Days — and nights — of challenges, tears, headaches, heartaches and a whole new generation to worry about. Including discovering that when your adult child is having a hard time with their son or daughter, you need to “double-storm” heaven with your prayers. For your grandchild who is having problems, and for your son or daughter who is his or her primary caregiver.

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5 more points

Now, all that being said (and lived), a few more points to consider:

1. Most likely you aren’t the frontline provider. Although sometimes a grandparent is the legal guardian of a grandchild. God bless them both. We all need to remember those families in our prayers, and in our acts of support.

2. You have an important part to play whether you and that grandchild (those grandchildren) live in the same household or half a world from each other. After all, God did also give you (and, well, all of us) the World Wide Web. He still has the whole wide world in his hands, and now you (sort of) have that , too.

3. As always, God shares. Created in his image, we’re supposed to, too. How, when it comes to grandparenting? Not surprisingly, that varies depending on how little those little ones are. Or how big those big ones are. From your rocking that amazing descendant in your arms to their driving you to your doctor’s appointment.

4. As you well know at this stage of your life: tempus fugit. Time flies. Which is (one reason) why your grandparenting matters. Right where you are. Right now.

5. No, you can’t whisk away an unbaptized grandchild and just do it yourself. And, no, it doesn’t help to escalate a baptism “discussion” into a battle. Sorry, Grandma or Grandpa, but it’s not your decision. Take comfort in what the “Catechism of the Catholic Church” teaches: “God has bound salvation to the sacrament of Baptism, but he himself is not bound by his sacraments” (No. 1257). God’s got it covered. For you. For your grandchild. Which isn’t to say you’re not called to play a part in all this.


Your homework

Of course that means keeping that intention in your prayers, but also showing what it means to be a good (happy! kind! generous! practicing!) Catholic. And having a “Catholic home.” One that displays sacramentals (religious artwork, crucifix, rosary and so on). Keeping in mind those items that can also be “plus” gifts. Giving a typical birthday present to your grandchild … plus one with a Catholic angle. Which, come to think of it, might include an angel. Those items as well as some age-appropriate books on and about Catholicism. All of which can spark questions. Baptized or not, those little ones are curious about your house, your gifts, your lifestyle. Relying on you to offer understandable answers, whatever age they may be.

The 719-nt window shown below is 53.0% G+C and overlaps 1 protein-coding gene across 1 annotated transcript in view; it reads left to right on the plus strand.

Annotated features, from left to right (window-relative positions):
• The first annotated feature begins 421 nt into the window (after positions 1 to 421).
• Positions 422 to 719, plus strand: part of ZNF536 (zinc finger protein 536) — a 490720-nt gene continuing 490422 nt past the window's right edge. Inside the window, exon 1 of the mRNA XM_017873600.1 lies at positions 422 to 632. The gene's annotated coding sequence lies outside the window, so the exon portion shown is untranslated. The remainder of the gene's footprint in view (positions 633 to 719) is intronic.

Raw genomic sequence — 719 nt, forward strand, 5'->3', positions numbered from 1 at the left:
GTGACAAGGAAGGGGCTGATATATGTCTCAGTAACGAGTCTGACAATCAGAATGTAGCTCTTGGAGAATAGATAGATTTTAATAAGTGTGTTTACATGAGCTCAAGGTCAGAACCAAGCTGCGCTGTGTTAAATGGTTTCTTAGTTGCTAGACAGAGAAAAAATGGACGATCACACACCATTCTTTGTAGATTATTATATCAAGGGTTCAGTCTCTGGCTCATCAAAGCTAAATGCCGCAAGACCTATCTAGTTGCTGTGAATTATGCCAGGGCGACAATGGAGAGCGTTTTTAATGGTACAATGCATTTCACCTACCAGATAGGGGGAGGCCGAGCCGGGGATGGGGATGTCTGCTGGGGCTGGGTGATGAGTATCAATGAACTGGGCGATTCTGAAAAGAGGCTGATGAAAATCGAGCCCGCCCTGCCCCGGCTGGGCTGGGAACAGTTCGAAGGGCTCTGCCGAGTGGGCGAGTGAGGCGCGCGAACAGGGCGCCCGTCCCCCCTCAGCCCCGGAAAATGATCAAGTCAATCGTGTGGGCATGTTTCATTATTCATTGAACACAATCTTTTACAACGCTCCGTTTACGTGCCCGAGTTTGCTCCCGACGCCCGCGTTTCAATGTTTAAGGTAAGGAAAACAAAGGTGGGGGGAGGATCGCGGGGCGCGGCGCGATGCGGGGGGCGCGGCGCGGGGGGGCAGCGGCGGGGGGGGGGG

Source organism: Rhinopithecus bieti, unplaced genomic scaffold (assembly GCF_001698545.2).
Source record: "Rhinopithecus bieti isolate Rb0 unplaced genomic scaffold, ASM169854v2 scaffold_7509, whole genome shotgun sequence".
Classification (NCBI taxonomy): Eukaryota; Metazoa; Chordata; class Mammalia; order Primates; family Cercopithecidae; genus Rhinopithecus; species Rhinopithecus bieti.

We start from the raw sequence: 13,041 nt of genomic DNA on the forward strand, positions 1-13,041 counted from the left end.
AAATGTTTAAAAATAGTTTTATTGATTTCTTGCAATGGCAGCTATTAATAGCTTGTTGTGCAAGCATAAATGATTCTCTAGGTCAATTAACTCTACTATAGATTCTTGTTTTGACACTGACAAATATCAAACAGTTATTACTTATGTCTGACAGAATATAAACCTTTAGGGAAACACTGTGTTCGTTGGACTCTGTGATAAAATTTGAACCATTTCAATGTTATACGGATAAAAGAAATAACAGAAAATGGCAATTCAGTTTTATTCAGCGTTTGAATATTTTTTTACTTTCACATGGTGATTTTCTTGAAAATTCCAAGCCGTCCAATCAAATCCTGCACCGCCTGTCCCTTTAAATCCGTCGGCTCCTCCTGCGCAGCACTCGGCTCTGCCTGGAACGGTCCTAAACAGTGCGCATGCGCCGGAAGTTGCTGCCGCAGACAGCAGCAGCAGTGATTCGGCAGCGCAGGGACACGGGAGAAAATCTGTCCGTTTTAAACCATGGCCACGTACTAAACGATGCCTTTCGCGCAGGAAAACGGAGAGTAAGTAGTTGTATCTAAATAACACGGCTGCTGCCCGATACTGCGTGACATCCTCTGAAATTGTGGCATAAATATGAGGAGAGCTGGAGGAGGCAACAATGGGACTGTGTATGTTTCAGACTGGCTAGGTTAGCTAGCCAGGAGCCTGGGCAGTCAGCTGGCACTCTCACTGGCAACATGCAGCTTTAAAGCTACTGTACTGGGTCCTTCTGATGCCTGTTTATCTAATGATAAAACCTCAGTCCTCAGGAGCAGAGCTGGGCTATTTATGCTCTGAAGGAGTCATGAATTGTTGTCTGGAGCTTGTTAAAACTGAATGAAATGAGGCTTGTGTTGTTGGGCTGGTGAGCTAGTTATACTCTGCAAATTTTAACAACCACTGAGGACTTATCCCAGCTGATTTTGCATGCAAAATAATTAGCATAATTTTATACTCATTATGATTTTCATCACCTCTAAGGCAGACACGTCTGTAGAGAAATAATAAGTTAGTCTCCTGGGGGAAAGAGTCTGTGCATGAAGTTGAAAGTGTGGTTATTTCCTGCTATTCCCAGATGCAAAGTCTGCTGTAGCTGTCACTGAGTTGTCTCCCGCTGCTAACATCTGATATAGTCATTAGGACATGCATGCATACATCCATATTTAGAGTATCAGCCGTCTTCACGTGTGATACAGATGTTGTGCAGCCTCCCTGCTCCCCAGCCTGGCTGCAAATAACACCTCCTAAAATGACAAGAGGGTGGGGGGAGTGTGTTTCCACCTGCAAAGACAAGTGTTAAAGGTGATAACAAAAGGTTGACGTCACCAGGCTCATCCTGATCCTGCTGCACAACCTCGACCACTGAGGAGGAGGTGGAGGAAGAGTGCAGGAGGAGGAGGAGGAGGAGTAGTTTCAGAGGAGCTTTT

So, yes, creating a Catholic home and being able to answer questions about your décor or why you do what you do (attending Sunday Mass, for instance) means … homework. For you. Why? Because to better share information, you have to better know that information. Not that your little one will immediately go wide-eyed, pop up and shout, “I once was lost but now am found!”

July 23, 2023 — World Day for Grandparents and the Elderly

The Church’s day of celebration falls on the Sunday closest to the July 26 feast of Sts. Joachim and Anne, Jesus’ grandparents. The theme for 2023 is “His mercy is from age to age” from the Gospel of St. Luke.

Rather, throughout their lives, you may be who pops into their head when they hear the word “Catholic.” Not only do you put a personal, positive spin on Catholicism as they grow older and reach adulthood, but the seeds of Faith you plant now may take root, grow, and bear fruit after you’re gone. Long gone. And awaiting an eternal and infinite reunion.

Truly, your influence can continue beyond your time on earth and be nurtured by your prayers in heaven for them. After all, God’s ways aren’t just mysterious but marvelous, too.

How marvelous would it be that while you wait for your grandchildren to join you in heaven, you may spend a bit of eternity chatting with Joachim and Anne? Swapping grandparent stories. How lovely.

Bill Dodds

Bill Dodds writes from Washington.